Do you feel like the world is in chaos right now? I know that many of us feel like that. Spend a day on social media and easy to find all kinds of things wrong with the world. Is it that the world is truly more chaotic? Are things really falling apart more so than in the past? Today I want to talk about some of the reasons why so many of us feel like the world is in chaos.
The mind that is anxious about future events is miserable.
It's easy in this modern world to feel anxious. There is always something that we can worry about. But where does this anxiety come from? At a base level, much of our anxiety comes from worrying about the future. We worry about personal issues such as relationships, finances, and work. We worry about global issues such as the cost of food, the price of energy, climate change, political upheaval, and the list goes on. These are all things that can cause us stress and worry, mostly because there is very little, and in some cases, nothing that we can do about them. I think that that the world, the universe, is doing what it has always done and we have a hard time because we expect things to be otherwise.
The news allows you to dedicate massive amounts of energy and attention to things you probably cannot impact while the things you can impact go unaddressed.
—The Stoic Emperor
Another reason why it feels like the world is more chaotic now than in the past is that we’re simply exposed to more of the world. Because of the giant increase in the amount of available news, we don’t just hear about bad news in our local area or even just our country, we find out about bad news all over the world in ways that were not even possible 25 years ago.
Now, this is not to say that we don’t have real problems happening in the world. While there has always been war, famine, natural disasters, now we face so many issues with climate change, and dwindling resources. It can feel hopeless because there is so little that we can impact. This is also not to say that we shouldn't look to and prepare for the future. To put our heads in the sand and ignore the perils of the world is not prudent or wise.
I think that this hopelessness that people feel makes it easy to fall into outrage and self-righteousness when we watch or listen to the news. There's so much wrong in the world the moral superiority we feel feels so good! But when we stop and think about it, what does our moral outrage do? Does is prompt to make any changes? Do we take up a cause and do something about it? In most cases, we don't. We feel good because we're on the "right side" of an issue and forget about it as we move onto the next outrage or distraction.
It is important we recognize that much of the news is simply there to manipulate our emotions and to be sensational, shocking, or salacious. And why is this? Why would people want this? Mostly it comes down to money and power. Anger and outrage are easy to sell. People who are angry are far easier to manipulate than people who are calm, thoughtful, and relaxed. When we understand this, we can be aware of our reactions and choose to spend our emotional energy effectively.
What really frightens and dismays us is not external events themselves, but the way in which we think about them. It is not things that disturb us, but our interpretation of their significance.
What things have you anxious about the future? What can we do to lessen our distress and anxiety? How do we manage our minds so as not to get bogged down and feeling overwhelmed? I find that mostly ignoring the news is very helpful. And it’s not that I don’t want to be informed, it’s just that there is so much clammer and sensationalist garbage that has absolutely no impact on my life. I do my best to find news sources that work hard to bring factual reporting to the front, with open mindedness and supported the latest scientific developments. I try to find the signal of the truth amongst all the noise.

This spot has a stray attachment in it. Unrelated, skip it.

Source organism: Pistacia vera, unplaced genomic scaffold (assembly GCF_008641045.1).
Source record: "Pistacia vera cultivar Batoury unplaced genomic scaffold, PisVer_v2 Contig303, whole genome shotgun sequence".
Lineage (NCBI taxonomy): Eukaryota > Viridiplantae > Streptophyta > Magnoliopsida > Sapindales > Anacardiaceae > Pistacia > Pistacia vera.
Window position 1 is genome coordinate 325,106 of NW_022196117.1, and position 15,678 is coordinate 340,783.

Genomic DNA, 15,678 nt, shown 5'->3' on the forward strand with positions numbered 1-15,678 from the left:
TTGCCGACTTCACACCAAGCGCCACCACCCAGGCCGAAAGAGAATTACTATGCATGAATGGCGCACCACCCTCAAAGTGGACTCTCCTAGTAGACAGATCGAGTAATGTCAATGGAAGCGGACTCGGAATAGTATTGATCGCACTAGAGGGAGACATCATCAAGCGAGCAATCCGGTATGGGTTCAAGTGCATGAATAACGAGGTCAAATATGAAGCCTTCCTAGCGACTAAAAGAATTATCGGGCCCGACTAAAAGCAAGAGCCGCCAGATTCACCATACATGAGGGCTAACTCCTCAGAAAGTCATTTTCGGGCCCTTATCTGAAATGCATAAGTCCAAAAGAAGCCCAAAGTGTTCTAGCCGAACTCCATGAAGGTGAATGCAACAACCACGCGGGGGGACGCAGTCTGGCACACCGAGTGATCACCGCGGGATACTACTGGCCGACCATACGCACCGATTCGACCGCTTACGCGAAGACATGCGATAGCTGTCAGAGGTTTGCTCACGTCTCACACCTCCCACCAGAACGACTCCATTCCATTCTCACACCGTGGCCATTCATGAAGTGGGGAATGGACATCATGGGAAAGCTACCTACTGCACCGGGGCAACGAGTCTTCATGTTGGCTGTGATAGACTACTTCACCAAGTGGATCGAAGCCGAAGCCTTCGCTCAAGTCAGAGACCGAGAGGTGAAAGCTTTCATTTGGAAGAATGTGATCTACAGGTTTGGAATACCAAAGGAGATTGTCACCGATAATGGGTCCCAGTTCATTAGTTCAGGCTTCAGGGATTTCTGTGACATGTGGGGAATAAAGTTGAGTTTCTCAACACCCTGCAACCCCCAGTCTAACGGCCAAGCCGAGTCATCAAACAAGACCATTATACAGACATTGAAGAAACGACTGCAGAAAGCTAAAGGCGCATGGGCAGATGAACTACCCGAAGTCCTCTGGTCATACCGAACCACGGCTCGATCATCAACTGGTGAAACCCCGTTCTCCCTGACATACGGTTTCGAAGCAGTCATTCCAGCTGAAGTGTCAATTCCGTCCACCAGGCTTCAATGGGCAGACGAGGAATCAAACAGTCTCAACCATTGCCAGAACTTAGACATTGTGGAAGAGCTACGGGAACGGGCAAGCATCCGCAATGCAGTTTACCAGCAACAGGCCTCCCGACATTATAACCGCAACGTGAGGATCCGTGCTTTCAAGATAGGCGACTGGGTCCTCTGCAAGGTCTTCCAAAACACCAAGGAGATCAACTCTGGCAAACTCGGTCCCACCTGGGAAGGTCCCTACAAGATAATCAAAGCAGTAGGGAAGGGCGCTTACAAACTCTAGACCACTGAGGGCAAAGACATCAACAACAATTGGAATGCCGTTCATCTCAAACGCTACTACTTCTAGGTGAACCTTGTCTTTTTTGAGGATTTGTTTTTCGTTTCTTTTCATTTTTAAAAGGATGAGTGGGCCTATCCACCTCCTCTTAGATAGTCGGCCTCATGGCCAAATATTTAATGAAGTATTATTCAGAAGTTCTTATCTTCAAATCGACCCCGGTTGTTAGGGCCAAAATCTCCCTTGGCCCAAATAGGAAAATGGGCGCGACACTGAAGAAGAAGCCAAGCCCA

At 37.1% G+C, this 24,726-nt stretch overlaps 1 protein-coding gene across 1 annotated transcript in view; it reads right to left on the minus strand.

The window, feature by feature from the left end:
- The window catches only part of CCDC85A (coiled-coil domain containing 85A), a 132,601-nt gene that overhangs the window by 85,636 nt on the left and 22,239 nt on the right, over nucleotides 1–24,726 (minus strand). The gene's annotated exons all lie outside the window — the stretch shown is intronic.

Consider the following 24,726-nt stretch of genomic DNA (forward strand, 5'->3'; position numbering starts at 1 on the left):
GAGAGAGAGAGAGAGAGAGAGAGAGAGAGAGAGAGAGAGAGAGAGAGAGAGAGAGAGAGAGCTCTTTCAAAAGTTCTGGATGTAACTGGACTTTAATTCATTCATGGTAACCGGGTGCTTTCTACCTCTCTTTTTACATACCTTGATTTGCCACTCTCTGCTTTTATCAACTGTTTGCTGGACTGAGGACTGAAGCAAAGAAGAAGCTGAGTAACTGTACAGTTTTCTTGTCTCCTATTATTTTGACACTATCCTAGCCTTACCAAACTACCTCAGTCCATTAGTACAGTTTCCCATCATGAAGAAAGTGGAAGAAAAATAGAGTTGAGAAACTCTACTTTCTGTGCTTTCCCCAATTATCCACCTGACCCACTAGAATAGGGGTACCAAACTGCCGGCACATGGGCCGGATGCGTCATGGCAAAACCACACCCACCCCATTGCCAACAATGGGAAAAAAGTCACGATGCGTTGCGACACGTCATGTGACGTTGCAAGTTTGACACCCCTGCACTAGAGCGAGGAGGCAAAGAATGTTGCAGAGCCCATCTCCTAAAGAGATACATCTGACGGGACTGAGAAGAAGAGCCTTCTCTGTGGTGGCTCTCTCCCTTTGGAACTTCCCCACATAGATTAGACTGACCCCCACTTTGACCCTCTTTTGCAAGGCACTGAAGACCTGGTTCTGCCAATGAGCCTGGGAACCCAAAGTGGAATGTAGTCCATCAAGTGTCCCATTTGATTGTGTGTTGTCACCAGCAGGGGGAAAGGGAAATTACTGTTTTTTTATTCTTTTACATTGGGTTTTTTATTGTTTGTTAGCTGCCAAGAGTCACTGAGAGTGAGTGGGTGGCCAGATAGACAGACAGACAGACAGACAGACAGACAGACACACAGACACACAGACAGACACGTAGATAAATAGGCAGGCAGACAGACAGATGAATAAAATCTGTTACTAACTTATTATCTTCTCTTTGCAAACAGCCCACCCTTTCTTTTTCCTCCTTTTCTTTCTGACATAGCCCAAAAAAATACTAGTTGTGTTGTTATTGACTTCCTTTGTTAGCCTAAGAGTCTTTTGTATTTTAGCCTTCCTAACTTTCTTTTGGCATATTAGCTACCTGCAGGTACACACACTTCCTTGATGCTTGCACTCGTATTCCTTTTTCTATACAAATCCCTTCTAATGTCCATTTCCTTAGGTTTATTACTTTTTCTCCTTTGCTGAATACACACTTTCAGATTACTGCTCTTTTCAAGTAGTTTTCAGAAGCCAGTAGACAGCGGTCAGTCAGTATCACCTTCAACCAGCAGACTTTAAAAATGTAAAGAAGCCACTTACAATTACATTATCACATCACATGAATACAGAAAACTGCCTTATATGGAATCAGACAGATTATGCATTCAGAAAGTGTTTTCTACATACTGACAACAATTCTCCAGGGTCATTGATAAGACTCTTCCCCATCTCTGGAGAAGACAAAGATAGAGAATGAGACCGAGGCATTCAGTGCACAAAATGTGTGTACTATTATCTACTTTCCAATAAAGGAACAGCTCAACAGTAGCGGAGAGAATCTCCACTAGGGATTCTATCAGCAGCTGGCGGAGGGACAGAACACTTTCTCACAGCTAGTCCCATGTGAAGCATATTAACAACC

It's not to say that watching the news is bad per se, because it's good to know what is happening in the world. Keeping perspective on what is happening – that the world is always changing – and not fearing it, because much of it is out of our control, allows us to be more accepting of what happens. But just because we accept what is happening doesn’t mean that we should resign ourselves to passivity. It means that we should be cognizant of what we can have an effect on, and do our best to make a positive impact on the world.
We can also practice to do our best to prepare for whatever we can by paying attention to events and imagining the worst that can happen – not as an exercise to stress ourselves out, but so that we are not surprised if these things happen. And I’ve used this myself to help relieve anxiety, because once you’ve already experienced the worst case in your mind, in a sense, you’ve already experienced it. If the worst case does happen, you are much better prepared for it. Usually the worst case doesn’t happen, and in those cases you’re happily surprised with a better outcome.
Another thing we can do is to look around us and see where we really can have an impact on the world. Are there things you can do locally for your community? Can you find ways to volunteer? What action can you take to help make the world a little better rather than just flaming your “opponents” on social media?
When we take the time to focus on what we can control, and focus being in the moment, we can loosen the grip of those anxieties about the future. Keeping ourselves in the present helps us stop worrying about the uncertainty of the future, and focus on the things that we can control – those things in the present.
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